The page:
data = train_soccer)

test_soccer\$pred_outcome_unw <- predict(outcome_model_unw, newdata = test_soccer)```

The sheer accuracy of this predictor is kinda good:

```> ## Accuracy
> sum(test_soccer\$pred_outcome_unw == test_soccer\$outcome) / nrow(test_soccer)
 0.5526316```

but it has a problem: it never predicts draws!

```> summary(test_soccer\$pred_outcome_unw)
DRAW LOSS  WIN
0  208  210```

And indeed, draws being less common than other results, it seems more profitable for the algorithm that optimizes accuracy never to predict them. As a consequence, the probabilities of the game being a draw is always lesser than the probability of one team winning it. We could show that the probabilities are not well calibrated.

A common solution to this problem is to use reweighting to correct the imbalances in the sample, which we’ll now tackle. It is important to note that the weighting trick has to happen in the training set to avoid “data leaks”. A very good piece on this subject has been written by Max Kuhn in the documentation of caret. https://topepo.github.io/caret/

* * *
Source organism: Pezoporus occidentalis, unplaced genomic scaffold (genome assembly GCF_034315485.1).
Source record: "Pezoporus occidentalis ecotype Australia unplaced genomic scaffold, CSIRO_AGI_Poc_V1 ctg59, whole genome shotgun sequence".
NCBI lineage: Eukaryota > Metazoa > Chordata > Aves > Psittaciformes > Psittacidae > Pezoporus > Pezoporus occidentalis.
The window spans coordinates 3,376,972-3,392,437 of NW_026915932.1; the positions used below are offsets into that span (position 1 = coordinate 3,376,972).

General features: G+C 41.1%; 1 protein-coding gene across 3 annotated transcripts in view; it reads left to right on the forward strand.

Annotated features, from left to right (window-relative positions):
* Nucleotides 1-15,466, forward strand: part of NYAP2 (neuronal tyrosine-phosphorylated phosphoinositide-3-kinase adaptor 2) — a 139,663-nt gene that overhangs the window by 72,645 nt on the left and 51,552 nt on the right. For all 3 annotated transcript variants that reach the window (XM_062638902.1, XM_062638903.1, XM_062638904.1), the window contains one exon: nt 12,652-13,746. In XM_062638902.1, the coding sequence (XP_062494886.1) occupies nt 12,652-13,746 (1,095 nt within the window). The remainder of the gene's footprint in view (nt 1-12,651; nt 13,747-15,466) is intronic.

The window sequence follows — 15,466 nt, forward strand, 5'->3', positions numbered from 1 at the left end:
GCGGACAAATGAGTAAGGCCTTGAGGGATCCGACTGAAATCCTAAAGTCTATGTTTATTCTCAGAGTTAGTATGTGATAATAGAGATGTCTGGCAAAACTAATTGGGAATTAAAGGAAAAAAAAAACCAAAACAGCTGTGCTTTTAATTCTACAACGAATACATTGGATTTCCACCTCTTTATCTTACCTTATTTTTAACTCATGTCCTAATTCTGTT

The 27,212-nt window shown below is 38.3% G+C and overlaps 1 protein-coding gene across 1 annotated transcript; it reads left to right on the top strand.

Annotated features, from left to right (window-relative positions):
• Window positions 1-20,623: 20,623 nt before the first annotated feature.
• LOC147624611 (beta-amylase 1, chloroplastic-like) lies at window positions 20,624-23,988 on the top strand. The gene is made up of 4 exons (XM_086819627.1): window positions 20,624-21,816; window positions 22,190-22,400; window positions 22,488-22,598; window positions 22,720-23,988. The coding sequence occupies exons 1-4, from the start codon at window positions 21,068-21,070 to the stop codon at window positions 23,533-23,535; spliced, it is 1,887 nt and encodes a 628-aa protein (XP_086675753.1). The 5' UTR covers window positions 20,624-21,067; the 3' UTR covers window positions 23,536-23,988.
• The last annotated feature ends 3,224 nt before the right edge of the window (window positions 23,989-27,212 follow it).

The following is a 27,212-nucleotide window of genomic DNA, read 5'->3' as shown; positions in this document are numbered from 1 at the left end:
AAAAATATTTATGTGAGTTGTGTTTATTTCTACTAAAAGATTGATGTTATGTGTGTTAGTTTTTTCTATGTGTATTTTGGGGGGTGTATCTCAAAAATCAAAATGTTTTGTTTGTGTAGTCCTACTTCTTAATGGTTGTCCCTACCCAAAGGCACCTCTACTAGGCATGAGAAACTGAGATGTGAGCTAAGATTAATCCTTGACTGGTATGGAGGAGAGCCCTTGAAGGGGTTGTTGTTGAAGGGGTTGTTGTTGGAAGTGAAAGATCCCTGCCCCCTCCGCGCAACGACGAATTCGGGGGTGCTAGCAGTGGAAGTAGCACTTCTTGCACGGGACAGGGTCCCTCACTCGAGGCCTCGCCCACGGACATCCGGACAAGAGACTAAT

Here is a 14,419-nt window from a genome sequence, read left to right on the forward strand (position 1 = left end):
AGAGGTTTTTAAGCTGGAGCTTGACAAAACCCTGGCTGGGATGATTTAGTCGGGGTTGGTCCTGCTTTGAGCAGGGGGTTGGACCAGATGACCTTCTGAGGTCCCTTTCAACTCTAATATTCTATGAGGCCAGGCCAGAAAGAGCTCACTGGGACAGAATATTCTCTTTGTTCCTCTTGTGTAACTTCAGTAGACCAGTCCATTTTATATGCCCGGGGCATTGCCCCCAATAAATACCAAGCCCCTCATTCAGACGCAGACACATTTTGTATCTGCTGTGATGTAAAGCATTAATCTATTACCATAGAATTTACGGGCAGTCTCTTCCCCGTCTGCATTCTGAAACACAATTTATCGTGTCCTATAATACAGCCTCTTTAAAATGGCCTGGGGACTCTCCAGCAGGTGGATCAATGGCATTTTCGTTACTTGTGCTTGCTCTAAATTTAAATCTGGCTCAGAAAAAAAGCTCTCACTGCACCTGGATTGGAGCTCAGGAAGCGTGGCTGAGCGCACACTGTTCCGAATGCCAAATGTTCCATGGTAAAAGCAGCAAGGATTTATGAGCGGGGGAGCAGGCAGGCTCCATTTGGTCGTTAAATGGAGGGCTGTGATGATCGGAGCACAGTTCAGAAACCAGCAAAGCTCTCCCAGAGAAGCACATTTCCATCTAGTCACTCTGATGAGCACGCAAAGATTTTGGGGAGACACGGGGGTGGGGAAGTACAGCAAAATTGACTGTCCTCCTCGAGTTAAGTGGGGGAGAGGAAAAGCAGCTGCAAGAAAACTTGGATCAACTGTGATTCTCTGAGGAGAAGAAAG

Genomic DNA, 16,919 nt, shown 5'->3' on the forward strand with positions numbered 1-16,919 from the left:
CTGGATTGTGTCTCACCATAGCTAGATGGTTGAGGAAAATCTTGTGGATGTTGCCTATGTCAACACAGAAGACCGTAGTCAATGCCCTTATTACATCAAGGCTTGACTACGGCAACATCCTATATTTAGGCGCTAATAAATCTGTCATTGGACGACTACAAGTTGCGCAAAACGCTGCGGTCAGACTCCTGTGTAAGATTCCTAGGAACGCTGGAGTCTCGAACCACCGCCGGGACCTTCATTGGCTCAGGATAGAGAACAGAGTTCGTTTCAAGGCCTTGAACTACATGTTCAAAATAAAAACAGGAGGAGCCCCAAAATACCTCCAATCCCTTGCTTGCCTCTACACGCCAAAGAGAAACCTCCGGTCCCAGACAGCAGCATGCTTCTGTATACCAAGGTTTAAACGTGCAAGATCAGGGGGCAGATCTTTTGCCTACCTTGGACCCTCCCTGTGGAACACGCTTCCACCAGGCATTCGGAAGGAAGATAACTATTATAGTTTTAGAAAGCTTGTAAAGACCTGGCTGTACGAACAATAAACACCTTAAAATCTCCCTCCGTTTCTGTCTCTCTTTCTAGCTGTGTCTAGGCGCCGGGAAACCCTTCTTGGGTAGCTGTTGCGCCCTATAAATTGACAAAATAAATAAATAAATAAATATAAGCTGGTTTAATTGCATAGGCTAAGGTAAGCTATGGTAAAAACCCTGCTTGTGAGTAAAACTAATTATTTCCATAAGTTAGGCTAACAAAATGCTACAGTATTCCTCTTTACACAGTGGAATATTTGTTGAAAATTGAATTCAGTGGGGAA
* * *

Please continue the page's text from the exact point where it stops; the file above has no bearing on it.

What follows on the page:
Commonly, you would do:

```train_soccer\$weight <- 1
train_soccer[train_soccer\$outcome == "DRAW",]\$weight <- (nrow(train_soccer)/table(train_soccer\$outcome)) * 1/3
train_soccer[train_soccer\$outcome == "LOSS",]\$weight <- (nrow(train_soccer)/table(train_soccer\$outcome)) * 1/3
train_soccer[train_soccer\$outcome == "WIN",]\$weight <- (nrow(train_soccer)/table(train_soccer\$outcome)) * 1/3

```
```> table(train_soccer\$weight)

0.916067146282974  1.22435897435897
3336              1248```

The draws are reweighted with a factor greater than 1 and the other games with a factor lesser than 1. This balances the predicted outcomes and thus improves the quality of the probabilities …

```outcome_model <- multinom(outcome ~ elo_team + opponent_elo + home_field + importance,
data = train_soccer,